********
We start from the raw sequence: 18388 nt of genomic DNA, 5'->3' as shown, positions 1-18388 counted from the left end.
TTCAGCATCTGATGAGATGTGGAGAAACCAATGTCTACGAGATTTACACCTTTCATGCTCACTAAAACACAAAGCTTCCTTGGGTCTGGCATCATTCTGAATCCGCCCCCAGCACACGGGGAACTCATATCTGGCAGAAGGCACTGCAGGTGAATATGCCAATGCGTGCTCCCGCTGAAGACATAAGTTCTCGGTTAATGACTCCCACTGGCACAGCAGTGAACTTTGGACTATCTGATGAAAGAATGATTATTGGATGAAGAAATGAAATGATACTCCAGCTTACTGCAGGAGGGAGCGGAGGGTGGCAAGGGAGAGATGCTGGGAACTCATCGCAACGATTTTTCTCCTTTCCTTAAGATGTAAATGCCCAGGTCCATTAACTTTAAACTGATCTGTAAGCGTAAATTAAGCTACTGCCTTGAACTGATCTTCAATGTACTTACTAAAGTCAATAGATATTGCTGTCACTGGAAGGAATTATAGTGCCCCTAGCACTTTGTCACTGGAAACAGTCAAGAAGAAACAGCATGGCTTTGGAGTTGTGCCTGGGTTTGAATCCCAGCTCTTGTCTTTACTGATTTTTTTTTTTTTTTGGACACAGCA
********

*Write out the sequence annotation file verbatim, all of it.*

We start from the raw sequence: 18388 nt of genomic DNA, 5'->3' as shown, positions 1-18388 counted from the left end.
TTCAGCATCTGATGAGATGTGGAGAAACCAATGTCTACGAGATTTACACCTTTCATGCTCACTAAAACACAAAGCTTCCTTGGGTCTGGCATCATTCTGAATCCGCCCCCAGCACACGGGGAACTCATATCTGGCAGAAGGCACTGCAGGTGAATATGCCAATGCGTGCTCCCGCTGAAGACATAAGTTCTCGGTTAATGACTCCCACTGGCACAGCAGTGAACTTTGGACTATCTGATGAAAGAATGATTATTGGATGAAGAAATGAAATGATACTCCAGCTTACTGCAGGAGGGAGCGGAGGGTGGCAAGGGAGAGATGCTGGGAACTCATCGCAACGATTTTTCTCCTTTCCTTAAGATGTAAATGCCCAGGTCCATTAACTTTAAACTGATCTGTAAGCGTAAATTAAGCTACTGCCTTGAACTGATCTTCAATGTACTTACTAAAGTCAATAGATATTGCTGTCACTGGAAGGAATTATAGTGCCCCTAGCACTTTGTCACTGGAAACAGTCAAGAAGAAACAGCATGGCTTTGGAGTTGTGCCTGGGTTTGAATCCCAGCTCTTGTCTTTACTGATTTTTTTTTTTTTTTGGACACAGCA